In 1934, to avoid onerous double taxation on his British and American earnings, the Wodehouses settled in Le Touquet, on the French coast, where, in May 1940, Wodehouse was taken into custody by the advancing German army. He spent a year in internment camps in France, Belgium and Upper Silesia (now part of Poland), before being released and taken to Berlin in June 1941, just a few months before his sixtieth birthday. While in Berlin, he agreed to record a series of five light-hearted radio talks describing his life as an internee. Wodehouse seems to have believed that the talks would be broadcast only to the United States, which at that time was still a neutral country and where he had many friends who were concerned about his welfare. Unfortunately for him, however, the talks were also heard in Britain, where the government, seeking to bolster public opinion against Hitler's regime, orchestrated a public outcry against the 'traitor' Wodehouse and there were demands for him to be prosecuted if he returned to Britain.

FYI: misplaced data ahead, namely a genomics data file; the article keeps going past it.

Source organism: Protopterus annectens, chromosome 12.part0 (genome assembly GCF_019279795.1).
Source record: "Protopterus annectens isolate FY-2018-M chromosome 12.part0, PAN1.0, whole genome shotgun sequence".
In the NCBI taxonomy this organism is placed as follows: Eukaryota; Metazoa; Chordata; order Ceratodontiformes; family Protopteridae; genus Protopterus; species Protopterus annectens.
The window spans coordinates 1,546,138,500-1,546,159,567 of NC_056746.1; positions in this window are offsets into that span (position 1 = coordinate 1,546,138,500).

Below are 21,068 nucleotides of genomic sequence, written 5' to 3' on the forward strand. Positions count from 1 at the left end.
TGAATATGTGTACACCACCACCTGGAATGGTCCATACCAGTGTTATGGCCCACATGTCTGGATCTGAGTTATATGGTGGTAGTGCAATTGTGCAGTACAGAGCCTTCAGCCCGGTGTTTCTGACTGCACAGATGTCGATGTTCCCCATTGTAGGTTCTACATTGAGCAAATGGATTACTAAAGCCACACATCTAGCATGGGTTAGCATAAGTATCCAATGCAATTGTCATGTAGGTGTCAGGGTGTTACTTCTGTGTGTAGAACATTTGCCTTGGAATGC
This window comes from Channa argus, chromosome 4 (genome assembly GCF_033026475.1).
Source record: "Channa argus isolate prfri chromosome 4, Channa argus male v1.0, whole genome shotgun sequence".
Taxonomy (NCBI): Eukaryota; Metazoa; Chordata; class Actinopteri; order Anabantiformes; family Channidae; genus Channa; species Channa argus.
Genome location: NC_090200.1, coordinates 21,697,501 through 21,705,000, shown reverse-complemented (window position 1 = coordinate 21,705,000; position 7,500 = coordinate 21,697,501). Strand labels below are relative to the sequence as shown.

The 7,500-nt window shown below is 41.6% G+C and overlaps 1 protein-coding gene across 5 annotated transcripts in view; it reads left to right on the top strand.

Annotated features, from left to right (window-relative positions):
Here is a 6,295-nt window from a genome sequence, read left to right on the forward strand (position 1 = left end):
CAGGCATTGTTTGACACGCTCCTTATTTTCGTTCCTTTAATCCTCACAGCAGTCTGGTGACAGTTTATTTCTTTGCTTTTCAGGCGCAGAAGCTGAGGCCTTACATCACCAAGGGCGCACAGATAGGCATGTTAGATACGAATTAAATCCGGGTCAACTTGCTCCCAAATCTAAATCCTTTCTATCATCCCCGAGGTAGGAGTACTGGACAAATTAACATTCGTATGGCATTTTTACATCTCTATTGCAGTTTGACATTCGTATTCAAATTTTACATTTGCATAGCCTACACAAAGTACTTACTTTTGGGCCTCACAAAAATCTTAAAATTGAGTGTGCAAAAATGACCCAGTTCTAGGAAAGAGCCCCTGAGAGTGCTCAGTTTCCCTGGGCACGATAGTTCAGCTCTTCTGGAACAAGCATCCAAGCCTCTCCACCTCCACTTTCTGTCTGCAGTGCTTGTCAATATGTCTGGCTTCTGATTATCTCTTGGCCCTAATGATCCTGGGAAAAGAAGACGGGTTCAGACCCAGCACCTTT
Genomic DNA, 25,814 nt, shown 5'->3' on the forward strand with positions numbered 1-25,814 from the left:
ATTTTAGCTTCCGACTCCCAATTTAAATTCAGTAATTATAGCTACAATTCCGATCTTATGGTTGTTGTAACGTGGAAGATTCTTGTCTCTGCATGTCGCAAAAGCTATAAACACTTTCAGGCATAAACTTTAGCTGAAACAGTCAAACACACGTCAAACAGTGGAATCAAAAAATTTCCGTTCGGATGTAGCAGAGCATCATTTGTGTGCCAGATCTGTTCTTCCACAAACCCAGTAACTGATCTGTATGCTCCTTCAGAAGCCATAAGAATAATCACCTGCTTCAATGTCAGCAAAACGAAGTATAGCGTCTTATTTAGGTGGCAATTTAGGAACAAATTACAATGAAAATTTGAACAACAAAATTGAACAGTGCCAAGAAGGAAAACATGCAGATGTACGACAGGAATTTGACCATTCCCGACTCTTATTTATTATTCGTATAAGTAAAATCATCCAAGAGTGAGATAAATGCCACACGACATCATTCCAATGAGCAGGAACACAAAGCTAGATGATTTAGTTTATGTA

When the war ended, Wodehouse, whom the Nazis had allowed to return to Paris, was interrogated by MI5, who concluded that he had no case to answer. But the British government refused to exonerate him, an attitude that was maintained by successive governments until well after his death. Rather than risk prosecution, therefore, the Wodehouses sold their property in France and moved permanently to the United States, where Wodehouse took US citizenship in 1955. The furore over his wartime activities was temporarily silenced when he was awarded an honorary knighthood in the Queen's New Year honours list on 1 January 1975, just six weeks before he died, but has recently been re-ignited by Britain's tabloid press, following the release of government papers relating to the affair.
Although Wodehouse never set foot in England after 1939, when he paid two visits, first to receive an honorary doctorate from Oxford University and later to watch a cricket match at his old school, Dulwich, he continued to set many of his novels in an idealised version of the England of his youth. The last book published in his lifetime, Aunts Aren't Gentleman, featured possibly his most famous characters, Bertie Wooster and his manservant Jeeves, and when he died, on 14 February 1975, he left unfinished another novel set in England and subsequently published as Sunset at Blandings.